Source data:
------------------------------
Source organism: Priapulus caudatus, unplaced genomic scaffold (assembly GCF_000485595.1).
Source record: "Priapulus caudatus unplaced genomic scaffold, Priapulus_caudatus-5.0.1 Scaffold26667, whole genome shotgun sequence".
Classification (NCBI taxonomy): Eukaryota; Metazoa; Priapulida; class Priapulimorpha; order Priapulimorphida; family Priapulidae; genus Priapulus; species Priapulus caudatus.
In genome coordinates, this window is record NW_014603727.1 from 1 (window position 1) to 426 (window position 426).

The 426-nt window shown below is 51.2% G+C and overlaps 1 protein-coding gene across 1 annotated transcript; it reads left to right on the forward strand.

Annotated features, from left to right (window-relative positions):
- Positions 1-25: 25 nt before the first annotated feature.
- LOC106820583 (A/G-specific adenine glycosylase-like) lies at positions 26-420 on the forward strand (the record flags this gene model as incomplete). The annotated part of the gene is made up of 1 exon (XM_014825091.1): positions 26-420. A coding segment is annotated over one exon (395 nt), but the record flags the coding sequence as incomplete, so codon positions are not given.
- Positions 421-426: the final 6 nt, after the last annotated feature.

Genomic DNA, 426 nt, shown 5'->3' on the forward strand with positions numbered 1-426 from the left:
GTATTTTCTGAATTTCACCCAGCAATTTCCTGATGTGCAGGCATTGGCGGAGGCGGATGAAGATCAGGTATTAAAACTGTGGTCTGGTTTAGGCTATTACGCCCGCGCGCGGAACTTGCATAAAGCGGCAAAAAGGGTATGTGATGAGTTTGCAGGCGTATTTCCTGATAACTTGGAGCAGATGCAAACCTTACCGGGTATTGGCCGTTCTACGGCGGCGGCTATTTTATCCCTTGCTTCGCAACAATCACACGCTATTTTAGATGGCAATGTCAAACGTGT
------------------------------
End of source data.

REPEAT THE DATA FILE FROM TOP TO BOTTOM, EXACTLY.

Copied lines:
Source organism: Priapulus caudatus, unplaced genomic scaffold (assembly GCF_000485595.1).
Source record: "Priapulus caudatus unplaced genomic scaffold, Priapulus_caudatus-5.0.1 Scaffold26667, whole genome shotgun sequence".
Classification (NCBI taxonomy): Eukaryota; Metazoa; Priapulida; class Priapulimorpha; order Priapulimorphida; family Priapulidae; genus Priapulus; species Priapulus caudatus.
In genome coordinates, this window is record NW_014603727.1 from 1 (window position 1) to 426 (window position 426).

The 426-nt window shown below is 51.2% G+C and overlaps 1 protein-coding gene across 1 annotated transcript; it reads left to right on the forward strand.

Annotated features, from left to right (window-relative positions):
- Positions 1-25: 25 nt before the first annotated feature.
- LOC106820583 (A/G-specific adenine glycosylase-like) lies at positions 26-420 on the forward strand (the record flags this gene model as incomplete). The annotated part of the gene is made up of 1 exon (XM_014825091.1): positions 26-420. A coding segment is annotated over one exon (395 nt), but the record flags the coding sequence as incomplete, so codon positions are not given.
- Positions 421-426: the final 6 nt, after the last annotated feature.

Genomic DNA, 426 nt, shown 5'->3' on the forward strand with positions numbered 1-426 from the left:
GTATTTTCTGAATTTCACCCAGCAATTTCCTGATGTGCAGGCATTGGCGGAGGCGGATGAAGATCAGGTATTAAAACTGTGGTCTGGTTTAGGCTATTACGCCCGCGCGCGGAACTTGCATAAAGCGGCAAAAAGGGTATGTGATGAGTTTGCAGGCGTATTTCCTGATAACTTGGAGCAGATGCAAACCTTACCGGGTATTGGCCGTTCTACGGCGGCGGCTATTTTATCCCTTGCTTCGCAACAATCACACGCTATTTTAGATGGCAATGTCAAACGTGT